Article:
Axl Rosemary
by Cassidy McCants

Martha rarely comes in for a massage lately. She used to come in with Philip, Flip, her husband. Today Martha’s here for the first time in months—she’s alone, and she doesn’t know I know about the separation. But this world, our world, isn’t big. And I can feel it in her muscles; I can feel that she’s letting him go. She bought a short session today, so I get right to it.

Martha is one of those clients who make sure to tell me at the beginning something like, “Just so you know, I don’t like to talk during my massages,”—as if I don’t operate on that assumption anyway—and then go on to yap, yap, ask questions about my life. I’m not the one in therapy here. No, usually Martha would gab with Flip, at Flip. She wouldn’t ask much of me, really—just to touch her, heal her, offer therapy, do my job. Typically I’d work on Martha and Tyffani would work on Flip. Couple’s therapy.

I use Kapha oil on Martha. Because she’s water, no doubt. She almost slips right through my earthy, female hands, my Prithvi hands. I never got to know Flip and his body, but I always assumed he was Vata, air. Air and water are a good match, but I suppose he could’ve been slowly blowing away all their years together.

I’m the only therapist here who uses Ayurvedic oils. I love the Kapha because it has rosemary—rosemary is for remembering. I consider, for a moment, that now is not the time for Martha to remember. Maybe it’s time for her to forget.

I realize that’s work she must do on her own.

I hate to forget. The earth remembers everything.

Martha’s muscles aren’t in better shape, necessarily, than they were a few months ago. But, god, they’ve changed. She’s feeling Flip in her neck now. She probably sleeps differently now, in a bed alone. I have neck problems, too. I sleep alone, too. Martha’s angriest muscles used to live in her wings, her shoulders and upper back—she’d given in to a life on her phone and computer, I’d guessed, when her marriage started to fail. Maybe her marriage failed because of her distance. How could I know? I just know what her body tells me: She’s enduring a change—her life will get better, better than ever, and it’s my job to help.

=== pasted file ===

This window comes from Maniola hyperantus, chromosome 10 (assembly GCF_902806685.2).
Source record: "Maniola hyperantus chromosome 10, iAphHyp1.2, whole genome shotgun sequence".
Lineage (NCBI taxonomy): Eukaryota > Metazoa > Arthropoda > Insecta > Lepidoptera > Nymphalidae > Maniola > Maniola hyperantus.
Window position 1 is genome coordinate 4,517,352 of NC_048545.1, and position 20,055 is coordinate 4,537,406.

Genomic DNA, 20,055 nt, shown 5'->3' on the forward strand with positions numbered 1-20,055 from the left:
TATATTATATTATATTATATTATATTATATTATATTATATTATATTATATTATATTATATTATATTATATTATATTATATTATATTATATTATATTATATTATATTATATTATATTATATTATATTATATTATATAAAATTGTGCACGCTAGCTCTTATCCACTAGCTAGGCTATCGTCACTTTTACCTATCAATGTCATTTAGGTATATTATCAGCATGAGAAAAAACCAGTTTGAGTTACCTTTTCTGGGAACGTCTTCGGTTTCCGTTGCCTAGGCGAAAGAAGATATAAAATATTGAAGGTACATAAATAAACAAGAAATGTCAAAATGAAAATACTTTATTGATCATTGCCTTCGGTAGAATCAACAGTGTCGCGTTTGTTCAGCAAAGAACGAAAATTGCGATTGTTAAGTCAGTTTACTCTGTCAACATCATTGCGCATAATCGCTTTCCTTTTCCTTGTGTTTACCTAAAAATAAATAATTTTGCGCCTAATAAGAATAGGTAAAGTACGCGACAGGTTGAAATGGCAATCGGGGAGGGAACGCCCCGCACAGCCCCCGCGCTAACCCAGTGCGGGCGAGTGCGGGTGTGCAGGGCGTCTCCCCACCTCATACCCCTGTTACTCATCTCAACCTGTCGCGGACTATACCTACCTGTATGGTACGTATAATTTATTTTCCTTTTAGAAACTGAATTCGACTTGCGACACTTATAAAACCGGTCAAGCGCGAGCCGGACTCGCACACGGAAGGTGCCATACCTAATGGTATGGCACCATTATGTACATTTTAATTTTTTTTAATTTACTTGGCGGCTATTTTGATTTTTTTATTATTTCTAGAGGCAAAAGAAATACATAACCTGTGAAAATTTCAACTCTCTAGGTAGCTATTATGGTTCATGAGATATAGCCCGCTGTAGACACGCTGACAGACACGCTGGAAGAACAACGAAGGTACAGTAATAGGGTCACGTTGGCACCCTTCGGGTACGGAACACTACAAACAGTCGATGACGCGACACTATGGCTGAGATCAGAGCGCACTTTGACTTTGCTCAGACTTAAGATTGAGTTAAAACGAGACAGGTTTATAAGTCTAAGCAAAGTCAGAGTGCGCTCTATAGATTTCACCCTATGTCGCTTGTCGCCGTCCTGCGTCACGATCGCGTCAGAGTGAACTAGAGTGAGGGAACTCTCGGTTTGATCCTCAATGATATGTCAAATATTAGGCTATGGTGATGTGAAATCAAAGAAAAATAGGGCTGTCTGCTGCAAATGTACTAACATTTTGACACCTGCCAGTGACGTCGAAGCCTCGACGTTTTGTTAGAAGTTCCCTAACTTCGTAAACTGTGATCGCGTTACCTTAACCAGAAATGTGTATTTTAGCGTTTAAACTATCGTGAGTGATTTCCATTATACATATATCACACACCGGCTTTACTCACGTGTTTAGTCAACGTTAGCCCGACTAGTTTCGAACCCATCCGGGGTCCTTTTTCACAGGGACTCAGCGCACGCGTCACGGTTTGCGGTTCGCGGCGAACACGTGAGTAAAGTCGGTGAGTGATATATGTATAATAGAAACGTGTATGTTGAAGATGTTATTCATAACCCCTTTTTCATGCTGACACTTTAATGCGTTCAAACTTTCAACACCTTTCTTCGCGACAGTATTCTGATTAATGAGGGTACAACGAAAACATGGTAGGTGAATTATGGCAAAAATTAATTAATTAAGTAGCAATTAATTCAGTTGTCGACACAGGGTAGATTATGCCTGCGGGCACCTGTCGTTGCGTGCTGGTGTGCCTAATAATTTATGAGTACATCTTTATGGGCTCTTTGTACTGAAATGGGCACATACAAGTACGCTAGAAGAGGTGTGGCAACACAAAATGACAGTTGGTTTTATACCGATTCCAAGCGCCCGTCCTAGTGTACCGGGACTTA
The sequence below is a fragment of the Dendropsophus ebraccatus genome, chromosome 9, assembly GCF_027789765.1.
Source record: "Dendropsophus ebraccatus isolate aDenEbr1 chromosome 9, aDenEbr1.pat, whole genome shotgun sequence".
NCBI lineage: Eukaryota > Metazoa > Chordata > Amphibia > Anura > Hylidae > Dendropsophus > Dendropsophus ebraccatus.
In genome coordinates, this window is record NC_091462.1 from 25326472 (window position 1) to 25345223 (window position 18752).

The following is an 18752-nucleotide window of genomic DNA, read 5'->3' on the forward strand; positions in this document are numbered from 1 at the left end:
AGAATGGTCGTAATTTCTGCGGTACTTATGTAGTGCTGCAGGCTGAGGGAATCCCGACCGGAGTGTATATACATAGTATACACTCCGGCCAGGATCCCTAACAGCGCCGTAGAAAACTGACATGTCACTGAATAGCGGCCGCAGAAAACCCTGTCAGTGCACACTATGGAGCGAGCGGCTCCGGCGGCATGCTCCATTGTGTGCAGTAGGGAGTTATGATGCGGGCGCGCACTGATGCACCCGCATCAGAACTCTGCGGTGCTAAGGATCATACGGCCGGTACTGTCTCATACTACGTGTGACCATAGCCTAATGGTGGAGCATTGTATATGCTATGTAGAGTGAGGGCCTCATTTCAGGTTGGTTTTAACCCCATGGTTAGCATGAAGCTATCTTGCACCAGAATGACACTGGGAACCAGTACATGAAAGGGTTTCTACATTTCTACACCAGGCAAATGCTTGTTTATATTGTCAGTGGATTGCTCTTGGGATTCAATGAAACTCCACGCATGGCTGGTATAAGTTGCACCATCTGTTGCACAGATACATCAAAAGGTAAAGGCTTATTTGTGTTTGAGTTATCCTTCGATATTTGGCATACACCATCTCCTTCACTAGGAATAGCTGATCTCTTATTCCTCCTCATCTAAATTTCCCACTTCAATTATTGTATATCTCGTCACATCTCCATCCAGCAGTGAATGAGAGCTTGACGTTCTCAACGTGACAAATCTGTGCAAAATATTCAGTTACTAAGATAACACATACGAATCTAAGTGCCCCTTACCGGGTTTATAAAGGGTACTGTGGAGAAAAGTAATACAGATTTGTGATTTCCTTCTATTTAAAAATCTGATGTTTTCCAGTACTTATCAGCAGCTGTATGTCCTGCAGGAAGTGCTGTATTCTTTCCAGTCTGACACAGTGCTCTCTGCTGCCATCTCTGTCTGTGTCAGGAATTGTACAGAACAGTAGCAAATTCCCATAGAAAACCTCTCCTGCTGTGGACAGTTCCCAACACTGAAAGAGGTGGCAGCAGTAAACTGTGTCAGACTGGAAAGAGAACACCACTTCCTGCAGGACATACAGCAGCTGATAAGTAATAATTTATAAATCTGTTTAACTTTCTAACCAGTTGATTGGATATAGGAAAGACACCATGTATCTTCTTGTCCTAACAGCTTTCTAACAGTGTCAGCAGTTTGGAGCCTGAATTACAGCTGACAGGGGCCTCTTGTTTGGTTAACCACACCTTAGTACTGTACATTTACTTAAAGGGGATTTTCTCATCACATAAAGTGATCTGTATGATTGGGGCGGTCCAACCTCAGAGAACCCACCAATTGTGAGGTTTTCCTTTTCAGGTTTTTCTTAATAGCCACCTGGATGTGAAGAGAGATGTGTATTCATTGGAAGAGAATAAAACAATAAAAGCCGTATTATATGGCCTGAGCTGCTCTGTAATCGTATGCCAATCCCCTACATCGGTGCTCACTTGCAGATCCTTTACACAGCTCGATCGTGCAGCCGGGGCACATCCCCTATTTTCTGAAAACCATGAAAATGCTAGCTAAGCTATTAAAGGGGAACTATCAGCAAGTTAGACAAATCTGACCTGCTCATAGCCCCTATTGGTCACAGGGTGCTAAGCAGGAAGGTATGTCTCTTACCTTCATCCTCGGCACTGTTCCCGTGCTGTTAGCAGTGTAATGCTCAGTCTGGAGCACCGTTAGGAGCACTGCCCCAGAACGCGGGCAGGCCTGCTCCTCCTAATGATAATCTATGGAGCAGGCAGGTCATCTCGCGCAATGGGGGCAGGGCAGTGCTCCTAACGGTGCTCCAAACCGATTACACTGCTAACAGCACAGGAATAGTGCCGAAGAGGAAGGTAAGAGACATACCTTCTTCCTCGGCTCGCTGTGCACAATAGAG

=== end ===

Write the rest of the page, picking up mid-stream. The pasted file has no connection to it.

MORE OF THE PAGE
More oil. “Are you able to play different music?” Martha asks, just as I start digging into the knot on her neck. Of course—I should have known. She needs something stimulating right now, something revitalizing. The music my boss chooses at the spa here, the station set up using a faraway formula, isn’t suited to everyone. My drum CD, I realize, is in my car. Martha would do well with the Congos, the dholak and tabla.

What else, then? I search for “energize” in the station-maker. Play. The end of “Don’t Stop Me Now”—okay, this might work. Very low volume. I see that to come are “Welcome to the Jungle,” “Hungry Like the Wolf,” and “Barracuda.” Animal life is energizing, I suppose. We’ll see how her muscles respond.

Now, the spot on her neck. The nestling knot—one way or another, I’ll set it free. “God, that’s where it all stews these days. All in that tiny little roost.”